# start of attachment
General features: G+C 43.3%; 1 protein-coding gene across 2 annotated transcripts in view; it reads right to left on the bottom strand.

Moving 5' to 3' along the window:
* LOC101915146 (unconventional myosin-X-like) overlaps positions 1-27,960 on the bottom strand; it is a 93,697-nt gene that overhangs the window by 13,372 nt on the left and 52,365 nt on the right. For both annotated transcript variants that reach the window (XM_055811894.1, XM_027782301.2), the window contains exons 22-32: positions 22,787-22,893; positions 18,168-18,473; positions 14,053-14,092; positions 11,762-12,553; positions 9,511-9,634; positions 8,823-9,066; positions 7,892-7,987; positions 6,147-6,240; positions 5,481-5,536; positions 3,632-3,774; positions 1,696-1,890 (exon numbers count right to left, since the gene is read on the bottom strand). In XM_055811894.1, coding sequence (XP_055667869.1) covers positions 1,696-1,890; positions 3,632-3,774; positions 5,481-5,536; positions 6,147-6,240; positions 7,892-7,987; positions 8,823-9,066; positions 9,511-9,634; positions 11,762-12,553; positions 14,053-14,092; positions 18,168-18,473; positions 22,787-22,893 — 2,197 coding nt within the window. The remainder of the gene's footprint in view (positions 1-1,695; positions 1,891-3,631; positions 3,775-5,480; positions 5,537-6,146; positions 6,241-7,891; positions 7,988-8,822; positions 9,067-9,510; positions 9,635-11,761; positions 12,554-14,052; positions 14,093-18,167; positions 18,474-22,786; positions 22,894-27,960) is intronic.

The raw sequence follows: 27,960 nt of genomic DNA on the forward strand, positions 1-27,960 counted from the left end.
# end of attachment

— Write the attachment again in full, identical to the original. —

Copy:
General features: G+C 43.3%; 1 protein-coding gene across 2 annotated transcripts in view; it reads right to left on the bottom strand.

Moving 5' to 3' along the window:
* LOC101915146 (unconventional myosin-X-like) overlaps positions 1-27,960 on the bottom strand; it is a 93,697-nt gene that overhangs the window by 13,372 nt on the left and 52,365 nt on the right. For both annotated transcript variants that reach the window (XM_055811894.1, XM_027782301.2), the window contains exons 22-32: positions 22,787-22,893; positions 18,168-18,473; positions 14,053-14,092; positions 11,762-12,553; positions 9,511-9,634; positions 8,823-9,066; positions 7,892-7,987; positions 6,147-6,240; positions 5,481-5,536; positions 3,632-3,774; positions 1,696-1,890 (exon numbers count right to left, since the gene is read on the bottom strand). In XM_055811894.1, coding sequence (XP_055667869.1) covers positions 1,696-1,890; positions 3,632-3,774; positions 5,481-5,536; positions 6,147-6,240; positions 7,892-7,987; positions 8,823-9,066; positions 9,511-9,634; positions 11,762-12,553; positions 14,053-14,092; positions 18,168-18,473; positions 22,787-22,893 — 2,197 coding nt within the window. The remainder of the gene's footprint in view (positions 1-1,695; positions 1,891-3,631; positions 3,775-5,480; positions 5,537-6,146; positions 6,241-7,891; positions 7,988-8,822; positions 9,067-9,510; positions 9,635-11,761; positions 12,554-14,052; positions 14,093-18,167; positions 18,474-22,786; positions 22,894-27,960) is intronic.

The raw sequence follows: 27,960 nt of genomic DNA on the forward strand, positions 1-27,960 counted from the left end.